Last night, Amazon launched their new HTTP based content delivery service, dubbed "CloudFront", as an unlimited public beta. While I'm sure many in the market are going to compare Amazon's new CDN offering to other CDNs like Akamai and Limelight, it's important to get the facts straight on what Amazon's CloudFront service does and does not offer.
Amazon will initially support HTTP only delivery out of a total of 14 worldwide locations with 8 in the U.S., 4 in Europe and 2 in Asia. Amazon's pricing for the new service starts at $0.17 per GB for content delivered in the U.S. and $0.21 per GB for content delivered in Asia. In addition to a per GB charge, Amazon also charges a fee of $0.01 per 10,000 requests for content in the U.S. and $0.012 per 10,000 requests outside the U.S.
When a customer reaches 150 TB of content delivery per month, Amazon's pricing drops to the lowest pricing tier at $0.09 per GB for U.S. delivered content and $0.13 per GB for content delivered in Asia. Much like the other AWS services, Amazon's new offering requires no contracts, no minimum commits and no overages. You simply sign up online with a credit card and pay for what you use.
Currently, the service comes with no SLA and customers are not credited for any outages. Customers don't have the ability to call any kind of support center to reach a live person as all support is provided via web forums and online, although premium AWS support can be purchased. The service supports only HTTP delivery today, meaning no streaming and no live broadcasting is possible. Customers don't have the ability to get raw logs as only usage reporting is offered via their dashboard. In addition, in order to use CloudFront, all customers must use Amazon's S3 service for storage.
For customers that need streaming, live broadcasting, have their own origin storage, need raw logs or want SLAs and human support options, Amazon's CloudFront won't be a fit. That being said, Amazon's offering is going to go over well with a large segment of the market who does not need streaming and are smaller sized customers that want to deliver all kinds of content, not just video. As with all of Amazon's AWS offerings, their goal is to design a service that is of interest to the widest possible segment of the market and sign up as many customers as possible.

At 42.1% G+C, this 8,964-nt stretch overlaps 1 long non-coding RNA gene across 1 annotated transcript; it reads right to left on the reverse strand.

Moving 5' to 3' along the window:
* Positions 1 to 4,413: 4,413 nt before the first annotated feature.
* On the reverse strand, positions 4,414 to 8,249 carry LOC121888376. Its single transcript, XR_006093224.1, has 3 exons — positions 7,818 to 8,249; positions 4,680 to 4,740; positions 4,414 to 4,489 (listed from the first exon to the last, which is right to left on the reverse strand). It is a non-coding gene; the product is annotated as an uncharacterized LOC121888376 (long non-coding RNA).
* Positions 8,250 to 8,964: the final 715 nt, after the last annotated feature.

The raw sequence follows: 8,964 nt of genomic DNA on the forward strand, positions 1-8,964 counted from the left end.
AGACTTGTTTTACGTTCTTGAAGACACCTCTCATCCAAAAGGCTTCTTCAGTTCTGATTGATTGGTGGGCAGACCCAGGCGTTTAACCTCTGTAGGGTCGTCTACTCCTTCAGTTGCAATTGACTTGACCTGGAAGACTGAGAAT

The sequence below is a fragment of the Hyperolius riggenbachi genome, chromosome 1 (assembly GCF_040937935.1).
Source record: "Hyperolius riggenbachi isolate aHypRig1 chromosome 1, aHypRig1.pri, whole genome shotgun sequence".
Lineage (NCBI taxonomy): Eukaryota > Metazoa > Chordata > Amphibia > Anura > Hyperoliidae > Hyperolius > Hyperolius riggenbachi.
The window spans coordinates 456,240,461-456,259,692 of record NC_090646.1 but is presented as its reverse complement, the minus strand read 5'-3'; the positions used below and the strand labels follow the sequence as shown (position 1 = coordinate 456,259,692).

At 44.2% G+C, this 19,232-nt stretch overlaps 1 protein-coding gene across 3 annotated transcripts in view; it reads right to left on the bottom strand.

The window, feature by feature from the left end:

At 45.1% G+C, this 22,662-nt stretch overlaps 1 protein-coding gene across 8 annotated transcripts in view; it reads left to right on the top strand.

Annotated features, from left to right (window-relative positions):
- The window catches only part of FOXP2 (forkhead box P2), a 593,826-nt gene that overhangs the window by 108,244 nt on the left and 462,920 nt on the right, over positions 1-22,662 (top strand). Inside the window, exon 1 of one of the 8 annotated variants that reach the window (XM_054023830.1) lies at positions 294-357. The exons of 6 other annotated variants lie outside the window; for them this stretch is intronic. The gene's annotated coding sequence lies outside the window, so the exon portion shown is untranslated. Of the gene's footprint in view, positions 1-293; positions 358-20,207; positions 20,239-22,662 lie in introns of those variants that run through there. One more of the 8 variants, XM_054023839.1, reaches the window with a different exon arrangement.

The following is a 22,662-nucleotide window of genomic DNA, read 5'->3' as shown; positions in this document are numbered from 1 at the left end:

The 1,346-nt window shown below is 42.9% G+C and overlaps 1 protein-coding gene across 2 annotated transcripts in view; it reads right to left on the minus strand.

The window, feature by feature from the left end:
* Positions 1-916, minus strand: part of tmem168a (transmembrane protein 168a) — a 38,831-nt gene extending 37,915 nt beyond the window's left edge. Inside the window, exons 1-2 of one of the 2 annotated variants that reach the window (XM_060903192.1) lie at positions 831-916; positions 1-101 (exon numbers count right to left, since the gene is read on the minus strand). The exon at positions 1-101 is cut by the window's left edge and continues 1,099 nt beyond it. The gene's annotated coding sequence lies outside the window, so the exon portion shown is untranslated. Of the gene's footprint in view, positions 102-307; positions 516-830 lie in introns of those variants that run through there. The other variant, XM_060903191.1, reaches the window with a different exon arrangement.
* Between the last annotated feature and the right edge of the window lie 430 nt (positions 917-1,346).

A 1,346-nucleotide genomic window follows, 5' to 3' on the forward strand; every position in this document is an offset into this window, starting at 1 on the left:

If you follow the content delivery industry you have to love this new offering by Amazon for a few reasons. For starters, there are many different sized customers in the market who have very different needs. Major CDNs are not a fit for a lot of them and that's where regional streaming service providers have always been able to do well. But for customers who don't need streaming, Amazon provides another offering in the market. While many co-lo and hosting companies have already been offering such a service, most of them are not truly global and require contracts and commitment terms.
Amazon is helping to take content delivery, which has been around for more than ten years, and make it as simple as possible. The industry has the basic fundamental building blocks of encoding, storage and delivery and now needs to focus on building video applications that utilize these building blocks. More than ten years later, we should not be focusing on how bits should be stored and delivered, especially for smaller customers who aren't doing streaming, don't have HD video or in many cases, just want to deliver small objects without tons of traffic. For these customers, delivering content should not be rocket science and should be cheap and easy to use. That's the strength of what Amazon's service brings to the table and to a wide audience. And over time, one can only imagine the service will get even cheaper.
For now, Amazon's service won't have any impact on the major content delivery networks since they primarily focus on customers who need more than just delivery, have larger volumes of traffic and have more complex business problems to solve. That being said, Amazon has a history of constantly improving all of their AWS products over time and I could see Amazon adding more functionality, including streaming, further down the road. While Cloud Front could look like a very different product two years from now, its real strength today is that it is focused and limited in it's offering.